My point is that whether a young person is in an acutely stressed state because of developmental trauma, or because their dog is terminally ill, really doesn't matter when it comes to an appropriate immediate response. A child doesn't need to be traumatised to be extremely dysregulated. And neither do we. If we all stayed in our logical, thoughtful cortices, road rage wouldn't exist and we wouldn't shout hurtful things at people who care about us. Time, help with regulation and supportive relationships will help anyone through their stress, whether adult or child. This process is frequently known as Regulate, Relate, Reason and is a sensible approach for any trauma-informed or "stress-informed" educational provision. The only difference in being aware of the effects of developmental trauma is the knowledge of how the chronic stress that they can be under can matter in ways that have a huge impact on their ability to access learning in a school environment. The state of stress for them has effectively become a trait.
We know that young people who have experienced high levels of adversity will often experience changes in their stress-response system and this is so important to understand as educators because of the hyper-vigilant state that some of our students exist in. "A person with an overactive stress-response system would pay close attention to the faces of people like teachers and classmates, where threat might lurk, but not to benign things like classroom lessons" (Perry & Szalavitz, 2008). Research has indicated changes in cortisol levels, heart rate, brain volume, and a whole other range of differences in brain structure and function. Cook (2005) did an incredible summary of the impairments caused by complex trauma and most teachers will recognise a student they have taught who has come from a disrupted or potentially unsafe background: difficulties in focusing attention, problems with boundaries, difficulties with perspective-taking, difficulty complying with rules, aggression towards others, impulsiveness... the list goes on and on (and I highly recommend looking up the seven domains of impairment that Cook published).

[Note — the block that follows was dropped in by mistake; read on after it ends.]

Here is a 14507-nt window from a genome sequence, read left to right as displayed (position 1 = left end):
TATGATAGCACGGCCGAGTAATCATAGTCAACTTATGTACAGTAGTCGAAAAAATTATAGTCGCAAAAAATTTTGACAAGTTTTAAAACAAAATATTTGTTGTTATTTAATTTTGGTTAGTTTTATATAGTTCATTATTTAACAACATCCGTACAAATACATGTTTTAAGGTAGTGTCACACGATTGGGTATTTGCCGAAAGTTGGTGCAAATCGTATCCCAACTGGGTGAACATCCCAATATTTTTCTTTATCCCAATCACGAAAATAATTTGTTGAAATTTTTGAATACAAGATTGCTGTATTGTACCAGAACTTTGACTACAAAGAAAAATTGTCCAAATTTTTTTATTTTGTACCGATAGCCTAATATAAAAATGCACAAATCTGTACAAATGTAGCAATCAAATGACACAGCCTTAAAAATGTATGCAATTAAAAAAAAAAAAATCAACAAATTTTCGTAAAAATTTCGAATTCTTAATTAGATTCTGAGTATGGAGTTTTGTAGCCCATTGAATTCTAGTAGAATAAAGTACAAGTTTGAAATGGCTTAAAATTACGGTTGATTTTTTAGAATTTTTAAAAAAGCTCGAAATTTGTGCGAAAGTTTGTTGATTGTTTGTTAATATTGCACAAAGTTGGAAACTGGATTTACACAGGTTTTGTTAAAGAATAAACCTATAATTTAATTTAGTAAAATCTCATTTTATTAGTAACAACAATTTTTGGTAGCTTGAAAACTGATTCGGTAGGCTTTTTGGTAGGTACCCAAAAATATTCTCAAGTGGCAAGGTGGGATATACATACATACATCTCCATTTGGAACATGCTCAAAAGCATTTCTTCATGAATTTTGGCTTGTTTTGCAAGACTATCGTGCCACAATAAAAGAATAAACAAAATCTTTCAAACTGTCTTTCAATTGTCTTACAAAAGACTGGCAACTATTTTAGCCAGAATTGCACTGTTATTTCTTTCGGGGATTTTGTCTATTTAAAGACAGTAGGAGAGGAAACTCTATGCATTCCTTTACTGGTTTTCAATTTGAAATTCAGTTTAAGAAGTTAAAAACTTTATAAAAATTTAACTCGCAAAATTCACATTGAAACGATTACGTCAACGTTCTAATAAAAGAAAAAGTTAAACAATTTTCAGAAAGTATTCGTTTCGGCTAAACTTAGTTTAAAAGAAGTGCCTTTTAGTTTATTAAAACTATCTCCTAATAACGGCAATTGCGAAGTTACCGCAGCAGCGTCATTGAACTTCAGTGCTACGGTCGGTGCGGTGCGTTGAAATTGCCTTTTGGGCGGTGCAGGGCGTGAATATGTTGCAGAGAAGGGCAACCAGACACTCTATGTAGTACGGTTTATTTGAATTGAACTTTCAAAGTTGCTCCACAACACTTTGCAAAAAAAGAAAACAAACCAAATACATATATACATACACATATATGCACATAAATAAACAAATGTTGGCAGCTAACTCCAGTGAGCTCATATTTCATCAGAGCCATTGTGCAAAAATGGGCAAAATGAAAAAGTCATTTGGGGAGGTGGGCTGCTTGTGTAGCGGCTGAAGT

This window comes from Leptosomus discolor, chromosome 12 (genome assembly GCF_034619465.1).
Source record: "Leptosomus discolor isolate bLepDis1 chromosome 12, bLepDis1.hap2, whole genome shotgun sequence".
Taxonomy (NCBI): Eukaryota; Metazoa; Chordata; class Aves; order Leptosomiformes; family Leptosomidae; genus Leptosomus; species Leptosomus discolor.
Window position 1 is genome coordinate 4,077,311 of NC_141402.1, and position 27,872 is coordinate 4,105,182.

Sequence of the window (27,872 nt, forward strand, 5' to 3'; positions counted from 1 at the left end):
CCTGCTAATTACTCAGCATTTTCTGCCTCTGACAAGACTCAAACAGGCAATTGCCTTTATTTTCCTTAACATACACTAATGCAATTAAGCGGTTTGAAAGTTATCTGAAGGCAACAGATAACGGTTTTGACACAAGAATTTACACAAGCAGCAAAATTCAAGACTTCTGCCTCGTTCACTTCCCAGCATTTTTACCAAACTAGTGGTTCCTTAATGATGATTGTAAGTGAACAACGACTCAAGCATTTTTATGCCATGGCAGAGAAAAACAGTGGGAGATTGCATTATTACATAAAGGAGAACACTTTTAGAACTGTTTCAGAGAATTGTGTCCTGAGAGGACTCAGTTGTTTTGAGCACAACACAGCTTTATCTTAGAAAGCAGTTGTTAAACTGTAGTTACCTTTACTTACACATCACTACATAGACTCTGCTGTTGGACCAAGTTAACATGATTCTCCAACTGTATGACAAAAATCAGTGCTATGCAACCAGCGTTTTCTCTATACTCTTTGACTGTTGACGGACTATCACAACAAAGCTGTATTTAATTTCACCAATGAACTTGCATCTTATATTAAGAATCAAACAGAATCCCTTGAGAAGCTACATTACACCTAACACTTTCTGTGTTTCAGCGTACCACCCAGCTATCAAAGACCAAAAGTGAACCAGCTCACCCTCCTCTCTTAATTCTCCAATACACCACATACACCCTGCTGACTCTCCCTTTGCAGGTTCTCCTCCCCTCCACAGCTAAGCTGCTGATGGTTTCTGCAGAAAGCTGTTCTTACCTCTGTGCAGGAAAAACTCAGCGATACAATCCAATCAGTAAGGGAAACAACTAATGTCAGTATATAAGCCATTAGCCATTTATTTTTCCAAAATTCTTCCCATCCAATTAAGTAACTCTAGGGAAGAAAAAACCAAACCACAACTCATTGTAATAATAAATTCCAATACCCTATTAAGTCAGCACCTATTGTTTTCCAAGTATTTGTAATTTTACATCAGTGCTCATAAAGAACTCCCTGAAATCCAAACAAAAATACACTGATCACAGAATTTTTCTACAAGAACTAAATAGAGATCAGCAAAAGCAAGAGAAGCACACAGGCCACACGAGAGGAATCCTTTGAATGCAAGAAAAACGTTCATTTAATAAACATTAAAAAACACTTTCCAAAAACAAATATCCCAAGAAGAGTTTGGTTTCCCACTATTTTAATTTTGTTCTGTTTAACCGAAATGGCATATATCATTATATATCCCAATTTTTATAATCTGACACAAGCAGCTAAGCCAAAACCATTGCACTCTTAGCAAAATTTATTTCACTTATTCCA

These are typically the young people who struggle in school, sometimes from a very young age, and statistically are more likely to get permanently excluded; they are also more likely to be in the secure estate (see the large Welsh ACEs study that showed those with 4 or more adverse childhood experiences were 20 times more likely to have been incarcerated). And we NEED trauma-informed education strategies for them but some of these are exactly the same as "stress-informed" strategies, and STRESS is a concept that young people will find far easier to grasp, talk about and most importantly it is an equaliser, which normalises those reactions for us all. It allows a more human connection and therefore enhances relationships, which are a HUGE, FUNDAMENTAL, INTEGRAL (I don't have a thesaurus, but I am trying to emphasise the point!) part of both helping someone recover from a stressed state and helping someone heal from trauma.
So I will be trialling the term "Stress-informed Education" (TM)… and am interested to see the response.
Thoughts, as always, are welcome - please send them the way of @KatStern4!
Perry, B.D. & Szalavitz, M., (2008), “The Boy Who Was Raised As A Dog: and other stories from a child psychiatrist’s notebook: what traumatized children can teach us about loss, love and healing”, New York: Basic Books
Cook, A., Spinazzola, J., Ford, J., Lanktree, C., Blaustein, M., Cloitre, M., DeRosa, R., Hubbard, R., Kagan, R., Liautaud, J., Mallah, K., Olafson, E., & van der Kolk, B. (2005). Complex Trauma in Children and Adolescents. Psychiatric Annals, 35(5), 390–398